TOPEKA, Kan. — The future of funding for Kansas schools is in Gov. Laura Kelly’s hands. The Legislature forwarded an education budget bill last week.

Once it makes it to the governor’s desk, she’ll have 10 days to decide whether to veto or sign the bill. This comes as public education advocates are actively working to urge the governor to reject the education budget plan.

Leah Fliter, assistant executive director for the Kansas Association of School Boards, told FOX4’s Kansas Capitol Bureau this year’s proposal includes several provisions that could be devastating for public schools.

“We’re urging a veto, because the bill contains vouchers and it sets schools up to lose quite a bit of money,” Fliter said in an interview Wednesday.

One of the provisions the organization takes issue with is a section that expands eligibility for the state’s low-income students scholarship program.

The program is already open to public and private schools. However, the bill would update the definition and criteria for a “qualified school” by modifying an accreditation requirement to include a nonpublic school that is working in good faith toward accreditation.

“Our concern is these schools that are currently unaccredited, that might be accepting these vouchers, are not under any obligation to teach students to state standards — to have licensed teachers,” Fliter explained.

The bill would also change the income eligibility for the scholarship from 185 percent of the federal poverty level to 250 percent of the federal poverty level. It would also increase the tax credit for contributions to scholarship granting organizations from 70 percent to 75 percent of the amount contributed.

Public education advocates have also pushed back at the amount of money allocated to special education.

The current budget proposal allocates $528 million for special education in fiscal year 2024. Then, in fiscal year 2025, it would allocate $535.5 million for Special Education Services Aid. 

However, advocates say it’s not enough to meet the needs of Kansas schools. 

“If I’m a school district and I say, ‘oh, sorry but we didn’t get enough special education funding.’ So, sorry kid, you don’t get your reading assistance or you don’t get that extra help you need in Math,” Fliter said.

Sue Bolley, President of the Topeka Public School Board, said some schools are taking a hit with current state funding levels, which she said only hover around 70% from last year’s allocation.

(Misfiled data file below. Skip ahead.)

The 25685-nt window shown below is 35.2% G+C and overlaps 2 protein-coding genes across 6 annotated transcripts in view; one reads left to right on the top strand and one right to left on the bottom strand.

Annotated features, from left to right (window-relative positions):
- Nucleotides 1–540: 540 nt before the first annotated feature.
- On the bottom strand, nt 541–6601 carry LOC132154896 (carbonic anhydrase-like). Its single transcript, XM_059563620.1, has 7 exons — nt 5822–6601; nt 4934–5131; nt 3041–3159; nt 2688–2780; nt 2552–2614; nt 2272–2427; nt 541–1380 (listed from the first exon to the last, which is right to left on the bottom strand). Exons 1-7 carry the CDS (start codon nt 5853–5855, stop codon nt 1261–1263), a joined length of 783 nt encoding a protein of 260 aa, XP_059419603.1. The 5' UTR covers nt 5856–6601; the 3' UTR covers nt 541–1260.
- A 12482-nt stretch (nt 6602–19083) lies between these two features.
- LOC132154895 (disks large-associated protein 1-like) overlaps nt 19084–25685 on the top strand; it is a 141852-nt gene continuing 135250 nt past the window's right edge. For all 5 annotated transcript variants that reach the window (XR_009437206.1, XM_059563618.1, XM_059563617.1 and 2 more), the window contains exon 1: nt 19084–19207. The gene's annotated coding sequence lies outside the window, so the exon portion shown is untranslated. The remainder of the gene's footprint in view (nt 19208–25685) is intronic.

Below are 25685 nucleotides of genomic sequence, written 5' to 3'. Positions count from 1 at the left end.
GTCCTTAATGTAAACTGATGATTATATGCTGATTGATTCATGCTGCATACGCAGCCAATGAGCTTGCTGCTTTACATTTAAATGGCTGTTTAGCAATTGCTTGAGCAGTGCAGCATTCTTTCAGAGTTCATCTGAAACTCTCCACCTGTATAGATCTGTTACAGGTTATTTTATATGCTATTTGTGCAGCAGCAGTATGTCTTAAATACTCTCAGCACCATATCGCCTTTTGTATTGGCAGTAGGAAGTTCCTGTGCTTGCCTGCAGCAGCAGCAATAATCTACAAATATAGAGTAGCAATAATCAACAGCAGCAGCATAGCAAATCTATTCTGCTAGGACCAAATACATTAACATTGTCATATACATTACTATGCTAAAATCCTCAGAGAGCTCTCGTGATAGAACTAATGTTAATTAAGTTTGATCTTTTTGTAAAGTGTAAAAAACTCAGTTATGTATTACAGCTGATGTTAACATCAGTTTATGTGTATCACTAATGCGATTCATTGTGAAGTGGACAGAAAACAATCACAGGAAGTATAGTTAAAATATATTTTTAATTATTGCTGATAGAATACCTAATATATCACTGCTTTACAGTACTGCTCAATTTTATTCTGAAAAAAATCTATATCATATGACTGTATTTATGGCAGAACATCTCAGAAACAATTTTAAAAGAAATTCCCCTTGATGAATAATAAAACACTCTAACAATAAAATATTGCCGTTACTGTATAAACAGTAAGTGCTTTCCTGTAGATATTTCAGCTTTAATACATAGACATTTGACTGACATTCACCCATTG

“They’re even suffering more than we are when we are when we have to take money away from our regular ed budget and support special education,” Bolley said. “We would really like to have a clean bill of education.”

Gov. Kelly called on the Legislature to included an extra $72 million for special education this year, but it didn’t happen.

Republicans included the money in a separate proposal, which also included provisions to create the state’s first Education Savings Account. The bill failed to pass the Kansas Senate in early April with a vote of 17-20.

If Gov. Kelly vetoes the budget proposal, lawmakers will have to return to the statehouse for a special session.

Kansas Capitol Bureau reached out to Republican leadership on Wednesday. A spokesman for Senate leadership said they’re anticipating that the Governor will sign the plan, “since it fully funds education according to Gannon.”

In a case called Gannon v. Kansas, the Kansas Supreme Court ruled in 2017 that the state is required to meet adequacy and equity in financing public education. If the budget doesn’t meet constitutional requirements, it could be challenged.

Speaker of the Kansas House, Representative Dan Hawkins, R-Wichita, believes the budget proposal for this year is fully funded. 

“The K-12 Education Budget fully funds education and satisfies the Gannon decision, including full constitutional funding for SPED. I am confident that the Governor will not put our schools in jeopardy by vetoing their funding,” Hawkins said in a statement Wednesday.